South Florida developer Sheldon Rubin narrowly won approval Tuesday from Lake County Commissioners to increase the density for his Rubin Groves property in the Four Corners area to include a workforce housing component and the county’s first vacation home resort community.
The board voted 3-2, with Commissioners Leslie Campione and Doug Shields in the minority, to create a new land use category that allows up to six residential units per acre on the 248-acre site, which is just north of Cagan Crossings and borders on the Green Swamp. The board also approved a new Planned Unit Development (PUD) that allows up to 1,200 residential or resort units and up to 65,000 square feet of retail or commercial uses.
The PUD ordinance allows for the development of traditional residential homes and townhomes at a density of no more than four units per acre and resort properties, which could include large vacation homes, townhomes or condos, at the six units per acre density.
Land use attorney Jimmy Crawford told commissioners the unnamed buyer wanted to do a 50:50 split between residential and resort units. “If that contract fell apart, there were three that we spoke to that were highly interested in it, so I believe it’s highly likely that we’ll have a percentage of resort residential homes,” Crawford said.
He also sweetened the deal Tuesday by revealing that Rubin had a signed, executed contract to sell 4 acres within the community to Turnstone Development’s Steve Smith and would allocate up to 90 of the residential unit entitlements for an affordable workforce housing community.
Lake Commission Chairman Sean Parks had actually approached Crawford with the idea after the BOCC tabled the final vote on Smith’s application for a 72-unit multifamily community on Ruby Red Boulevard, just north of Rubin’s property.
“We all saw how contentious it was two, three months ago when we had the Ruby Red application in front of us,” Parks said. “That was not the right site for an attainable housing project.”
Rubin told GrowthSpotter he had toured Smith’s other developments and was confident the project would be a good fit with his PUD and fulfill a need for attainable multifamily housing in the Four Corners area.
“It’s going to be good, attractive, well-landscaped community,” Rubin said. “We’re happy to have it as part of our plan. It’s important for everyone to do their share, and I do believe in the cause.”
That deal with Smith ultimately convinced Commissioner Kirby Smith to swing the project for the developer. “If it wasn’t for the affordable housing, I’d vote no,” he said.
The land previously was part of the Green Swamp Ridge land use category, which limits the density to 4 residential units per acre. Rubin won approval more than a decade ago for a Planned Unit Development that would have created a 500-home residential subdivision with just 5,000 square feet of commercial space. It was never built because of the Great Recession, Crawford, told the commissioners.
In 2014, Rubin sought a PUD amendment to allow him to grade and level the property for a proposed ADA-compliant retirement community. In that case, Lake County approved the request but Florida’s Department of Economic Opportunity appealed the decision and an administrative law judge overturned it. Rubin was set to appeal the case all the way to then Gov. Rick Scott and his cabinet, but he eventually agreed to a settlement with DEO in 2018.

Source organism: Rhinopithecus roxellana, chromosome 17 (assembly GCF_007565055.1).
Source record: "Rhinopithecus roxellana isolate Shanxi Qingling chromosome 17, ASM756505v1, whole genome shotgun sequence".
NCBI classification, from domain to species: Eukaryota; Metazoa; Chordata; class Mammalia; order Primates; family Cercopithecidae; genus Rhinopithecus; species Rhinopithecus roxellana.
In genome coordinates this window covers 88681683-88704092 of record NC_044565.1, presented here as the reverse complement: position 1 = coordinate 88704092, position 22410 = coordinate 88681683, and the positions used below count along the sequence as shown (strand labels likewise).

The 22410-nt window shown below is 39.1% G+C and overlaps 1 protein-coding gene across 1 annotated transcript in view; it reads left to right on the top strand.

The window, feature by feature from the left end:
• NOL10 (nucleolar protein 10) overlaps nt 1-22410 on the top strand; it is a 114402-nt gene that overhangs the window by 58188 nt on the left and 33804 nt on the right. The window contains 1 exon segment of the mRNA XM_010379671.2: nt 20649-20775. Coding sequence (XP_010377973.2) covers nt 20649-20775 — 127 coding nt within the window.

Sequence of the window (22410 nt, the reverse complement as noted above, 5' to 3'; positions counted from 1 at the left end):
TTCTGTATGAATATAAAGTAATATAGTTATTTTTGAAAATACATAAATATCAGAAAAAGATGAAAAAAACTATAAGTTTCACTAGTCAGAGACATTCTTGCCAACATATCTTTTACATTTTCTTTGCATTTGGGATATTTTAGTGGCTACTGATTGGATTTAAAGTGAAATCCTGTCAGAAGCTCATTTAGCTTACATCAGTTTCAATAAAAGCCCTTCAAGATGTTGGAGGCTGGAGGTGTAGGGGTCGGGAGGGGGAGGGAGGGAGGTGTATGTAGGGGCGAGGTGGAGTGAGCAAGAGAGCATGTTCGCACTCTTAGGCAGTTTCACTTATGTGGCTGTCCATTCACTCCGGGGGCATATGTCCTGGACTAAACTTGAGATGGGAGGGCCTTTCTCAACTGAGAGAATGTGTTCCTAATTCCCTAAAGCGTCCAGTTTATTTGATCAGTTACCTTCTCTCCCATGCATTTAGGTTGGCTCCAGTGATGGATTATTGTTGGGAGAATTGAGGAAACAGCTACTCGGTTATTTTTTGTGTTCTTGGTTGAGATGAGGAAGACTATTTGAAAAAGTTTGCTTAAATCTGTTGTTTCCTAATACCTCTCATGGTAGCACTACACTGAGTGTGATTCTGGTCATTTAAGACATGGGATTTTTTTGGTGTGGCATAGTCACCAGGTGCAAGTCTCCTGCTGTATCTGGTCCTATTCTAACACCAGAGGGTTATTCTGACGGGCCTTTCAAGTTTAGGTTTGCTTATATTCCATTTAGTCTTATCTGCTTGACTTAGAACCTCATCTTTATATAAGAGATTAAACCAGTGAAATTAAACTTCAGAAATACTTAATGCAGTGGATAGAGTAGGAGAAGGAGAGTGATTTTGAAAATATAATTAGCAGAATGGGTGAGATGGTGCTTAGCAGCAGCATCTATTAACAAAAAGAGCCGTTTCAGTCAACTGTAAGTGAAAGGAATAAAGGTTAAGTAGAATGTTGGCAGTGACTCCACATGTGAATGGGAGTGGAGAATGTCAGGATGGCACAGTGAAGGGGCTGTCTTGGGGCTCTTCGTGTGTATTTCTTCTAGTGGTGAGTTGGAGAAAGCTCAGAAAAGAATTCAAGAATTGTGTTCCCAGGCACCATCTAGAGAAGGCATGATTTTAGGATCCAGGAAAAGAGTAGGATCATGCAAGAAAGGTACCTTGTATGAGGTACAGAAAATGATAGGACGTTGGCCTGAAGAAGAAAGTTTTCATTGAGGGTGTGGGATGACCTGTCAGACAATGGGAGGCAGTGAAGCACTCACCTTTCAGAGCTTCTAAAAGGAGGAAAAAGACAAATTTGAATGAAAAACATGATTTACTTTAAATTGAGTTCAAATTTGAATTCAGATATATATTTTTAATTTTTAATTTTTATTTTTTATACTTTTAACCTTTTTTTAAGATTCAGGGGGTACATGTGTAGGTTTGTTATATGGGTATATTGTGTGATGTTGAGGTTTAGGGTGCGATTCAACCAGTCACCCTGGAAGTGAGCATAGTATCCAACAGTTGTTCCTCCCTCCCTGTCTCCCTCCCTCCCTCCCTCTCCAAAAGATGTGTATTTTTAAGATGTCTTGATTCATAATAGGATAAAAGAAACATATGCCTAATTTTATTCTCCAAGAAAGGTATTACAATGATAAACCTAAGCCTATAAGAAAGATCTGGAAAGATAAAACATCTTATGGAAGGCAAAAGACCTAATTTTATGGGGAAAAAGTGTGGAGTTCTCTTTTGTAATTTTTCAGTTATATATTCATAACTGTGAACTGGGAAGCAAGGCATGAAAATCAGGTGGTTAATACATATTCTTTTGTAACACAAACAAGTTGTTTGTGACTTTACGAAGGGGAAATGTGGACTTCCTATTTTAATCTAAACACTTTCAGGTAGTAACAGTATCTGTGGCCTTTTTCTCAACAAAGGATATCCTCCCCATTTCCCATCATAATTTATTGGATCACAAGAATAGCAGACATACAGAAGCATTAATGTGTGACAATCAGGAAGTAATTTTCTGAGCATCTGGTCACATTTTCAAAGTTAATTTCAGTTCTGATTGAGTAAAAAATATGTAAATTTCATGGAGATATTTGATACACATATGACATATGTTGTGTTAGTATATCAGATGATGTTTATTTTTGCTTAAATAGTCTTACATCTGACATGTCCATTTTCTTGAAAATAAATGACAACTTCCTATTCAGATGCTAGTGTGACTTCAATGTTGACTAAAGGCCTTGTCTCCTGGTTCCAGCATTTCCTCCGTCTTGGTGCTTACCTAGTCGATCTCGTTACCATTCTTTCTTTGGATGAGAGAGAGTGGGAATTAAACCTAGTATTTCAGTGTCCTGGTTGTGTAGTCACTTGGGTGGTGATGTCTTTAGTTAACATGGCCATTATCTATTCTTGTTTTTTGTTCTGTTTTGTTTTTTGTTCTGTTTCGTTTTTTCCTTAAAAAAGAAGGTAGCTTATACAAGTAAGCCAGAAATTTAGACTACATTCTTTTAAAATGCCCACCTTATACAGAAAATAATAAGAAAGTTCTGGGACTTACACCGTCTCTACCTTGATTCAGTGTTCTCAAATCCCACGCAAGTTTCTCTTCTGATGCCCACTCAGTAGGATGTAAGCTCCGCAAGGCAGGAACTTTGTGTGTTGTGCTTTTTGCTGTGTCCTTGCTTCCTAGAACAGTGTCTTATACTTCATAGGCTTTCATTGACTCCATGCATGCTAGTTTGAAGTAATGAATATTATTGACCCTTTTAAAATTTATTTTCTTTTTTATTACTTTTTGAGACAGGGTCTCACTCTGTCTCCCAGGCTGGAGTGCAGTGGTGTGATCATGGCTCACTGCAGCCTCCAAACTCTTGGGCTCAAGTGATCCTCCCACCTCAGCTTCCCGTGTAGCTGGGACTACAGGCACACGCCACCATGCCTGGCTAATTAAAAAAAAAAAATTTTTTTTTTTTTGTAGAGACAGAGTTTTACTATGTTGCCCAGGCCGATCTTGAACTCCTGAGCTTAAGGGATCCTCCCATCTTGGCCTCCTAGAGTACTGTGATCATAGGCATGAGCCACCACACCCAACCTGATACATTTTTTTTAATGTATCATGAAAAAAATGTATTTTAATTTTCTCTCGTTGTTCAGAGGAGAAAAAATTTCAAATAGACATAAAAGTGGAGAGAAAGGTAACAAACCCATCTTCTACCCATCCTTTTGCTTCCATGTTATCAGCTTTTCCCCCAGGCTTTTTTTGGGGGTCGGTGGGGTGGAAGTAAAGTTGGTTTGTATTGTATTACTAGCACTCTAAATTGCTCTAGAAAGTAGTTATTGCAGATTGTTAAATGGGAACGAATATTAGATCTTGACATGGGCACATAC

“Rubin Groves, along with (Cagan Crossings) is the most environmentally and planning studied and restricted properties in the Green Swamp, and maybe in the county,” Crawford said. “With Rubin Groves, we spent over two years and $300,000 doing groundwater studies in surface water studies to implement the county DEO Settlement Agreement.”
Cagan Crossings developer Jeff Cagan actually spoke against the proposed PUD for Rubin Groves, saying the density was “crazy.”
“At first I was for the project — I thought it was a great idea that would help the whole area,” he said. “I think the density has crossed the line. The idea about our area was to keep for homeowners living in place. Now we turned it into an amusement park for short term rentals.”
Parks and other commissioners preferred the concept of resort rental because it would generate higher taxes for the county without creating a burden on the school system. Vacation homes typically appraise at higher rates than traditional residential homes on the same size lots, and they are not eligible for homestead exemption. They also pay Tourist Development Tax, Parks said.
“It’s a great location for a resort,” Park Square Homes CEO Suresh Gupta told GrowthSpotter. “The thing with these resorts now is the competition is getting so intense. You have to put in a great rec center and pool with lazy river.”
Gupta previously owned the 49 acres immediately to the north, and Park Square is in the process of buying it back from Rubin after a 1-year land-banking arrangement. He said Park Square would close on the site in May and hopes to start model construction on the 148-home subdivision by the end of the year.
Crawford said Rubin was also in early discussions with the Lake County Sheriff’s Office about opening a substation in the commercial section of the PUD, and he would also make space available to lease for a branch of the tax collector’s office. “We are committed to working with them,” he said. “Four Corners needs services — we know that. We’re one of the last larger parcels down there, and if we can help supply those services we’re in 100%.”